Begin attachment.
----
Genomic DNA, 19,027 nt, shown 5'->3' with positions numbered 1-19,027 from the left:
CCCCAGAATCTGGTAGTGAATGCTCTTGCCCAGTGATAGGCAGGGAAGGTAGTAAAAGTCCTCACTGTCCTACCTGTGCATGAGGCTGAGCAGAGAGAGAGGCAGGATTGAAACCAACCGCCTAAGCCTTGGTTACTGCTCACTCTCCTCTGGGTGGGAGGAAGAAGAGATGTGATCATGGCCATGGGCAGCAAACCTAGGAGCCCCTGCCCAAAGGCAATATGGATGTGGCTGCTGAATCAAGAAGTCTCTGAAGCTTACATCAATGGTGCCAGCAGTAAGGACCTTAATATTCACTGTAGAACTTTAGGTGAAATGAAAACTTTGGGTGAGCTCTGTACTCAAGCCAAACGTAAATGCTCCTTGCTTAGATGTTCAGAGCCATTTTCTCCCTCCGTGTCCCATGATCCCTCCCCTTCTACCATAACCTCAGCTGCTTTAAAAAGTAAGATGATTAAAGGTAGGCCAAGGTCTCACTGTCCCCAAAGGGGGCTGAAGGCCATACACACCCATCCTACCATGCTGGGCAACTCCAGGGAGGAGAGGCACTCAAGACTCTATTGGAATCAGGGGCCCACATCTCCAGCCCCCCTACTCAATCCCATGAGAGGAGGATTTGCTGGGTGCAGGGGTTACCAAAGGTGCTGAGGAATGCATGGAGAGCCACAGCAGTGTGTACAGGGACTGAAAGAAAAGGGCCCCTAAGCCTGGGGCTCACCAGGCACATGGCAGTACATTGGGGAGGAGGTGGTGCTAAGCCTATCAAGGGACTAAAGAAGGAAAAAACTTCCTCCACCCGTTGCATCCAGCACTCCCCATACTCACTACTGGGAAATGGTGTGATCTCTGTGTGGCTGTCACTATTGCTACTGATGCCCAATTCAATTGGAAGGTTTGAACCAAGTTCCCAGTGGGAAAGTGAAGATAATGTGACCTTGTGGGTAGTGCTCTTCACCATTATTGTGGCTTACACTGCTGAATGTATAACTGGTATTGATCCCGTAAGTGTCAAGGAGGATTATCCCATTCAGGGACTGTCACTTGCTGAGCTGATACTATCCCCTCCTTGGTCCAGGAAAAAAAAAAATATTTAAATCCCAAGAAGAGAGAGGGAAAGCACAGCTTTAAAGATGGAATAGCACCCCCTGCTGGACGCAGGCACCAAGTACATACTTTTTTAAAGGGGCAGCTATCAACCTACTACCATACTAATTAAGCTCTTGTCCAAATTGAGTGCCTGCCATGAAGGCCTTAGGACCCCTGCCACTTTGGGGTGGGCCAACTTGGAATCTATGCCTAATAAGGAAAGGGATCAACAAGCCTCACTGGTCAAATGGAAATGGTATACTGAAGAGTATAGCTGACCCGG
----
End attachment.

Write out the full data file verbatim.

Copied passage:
Genomic DNA, 19,027 nt, shown 5'->3' with positions numbered 1-19,027 from the left:
CCCCAGAATCTGGTAGTGAATGCTCTTGCCCAGTGATAGGCAGGGAAGGTAGTAAAAGTCCTCACTGTCCTACCTGTGCATGAGGCTGAGCAGAGAGAGAGGCAGGATTGAAACCAACCGCCTAAGCCTTGGTTACTGCTCACTCTCCTCTGGGTGGGAGGAAGAAGAGATGTGATCATGGCCATGGGCAGCAAACCTAGGAGCCCCTGCCCAAAGGCAATATGGATGTGGCTGCTGAATCAAGAAGTCTCTGAAGCTTACATCAATGGTGCCAGCAGTAAGGACCTTAATATTCACTGTAGAACTTTAGGTGAAATGAAAACTTTGGGTGAGCTCTGTACTCAAGCCAAACGTAAATGCTCCTTGCTTAGATGTTCAGAGCCATTTTCTCCCTCCGTGTCCCATGATCCCTCCCCTTCTACCATAACCTCAGCTGCTTTAAAAAGTAAGATGATTAAAGGTAGGCCAAGGTCTCACTGTCCCCAAAGGGGGCTGAAGGCCATACACACCCATCCTACCATGCTGGGCAACTCCAGGGAGGAGAGGCACTCAAGACTCTATTGGAATCAGGGGCCCACATCTCCAGCCCCCCTACTCAATCCCATGAGAGGAGGATTTGCTGGGTGCAGGGGTTACCAAAGGTGCTGAGGAATGCATGGAGAGCCACAGCAGTGTGTACAGGGACTGAAAGAAAAGGGCCCCTAAGCCTGGGGCTCACCAGGCACATGGCAGTACATTGGGGAGGAGGTGGTGCTAAGCCTATCAAGGGACTAAAGAAGGAAAAAACTTCCTCCACCCGTTGCATCCAGCACTCCCCATACTCACTACTGGGAAATGGTGTGATCTCTGTGTGGCTGTCACTATTGCTACTGATGCCCAATTCAATTGGAAGGTTTGAACCAAGTTCCCAGTGGGAAAGTGAAGATAATGTGACCTTGTGGGTAGTGCTCTTCACCATTATTGTGGCTTACACTGCTGAATGTATAACTGGTATTGATCCCGTAAGTGTCAAGGAGGATTATCCCATTCAGGGACTGTCACTTGCTGAGCTGATACTATCCCCTCCTTGGTCCAGGAAAAAAAAAAATATTTAAATCCCAAGAAGAGAGAGGGAAAGCACAGCTTTAAAGATGGAATAGCACCCCCTGCTGGACGCAGGCACCAAGTACATACTTTTTTAAAGGGGCAGCTATCAACCTACTACCATACTAATTAAGCTCTTGTCCAAATTGAGTGCCTGCCATGAAGGCCTTAGGACCCCTGCCACTTTGGGGTGGGCCAACTTGGAATCTATGCCTAATAAGGAAAGGGATCAACAAGCCTCACTGGTCAAATGGAAATGGTATACTGAAGAGTATAGCTGACCCGG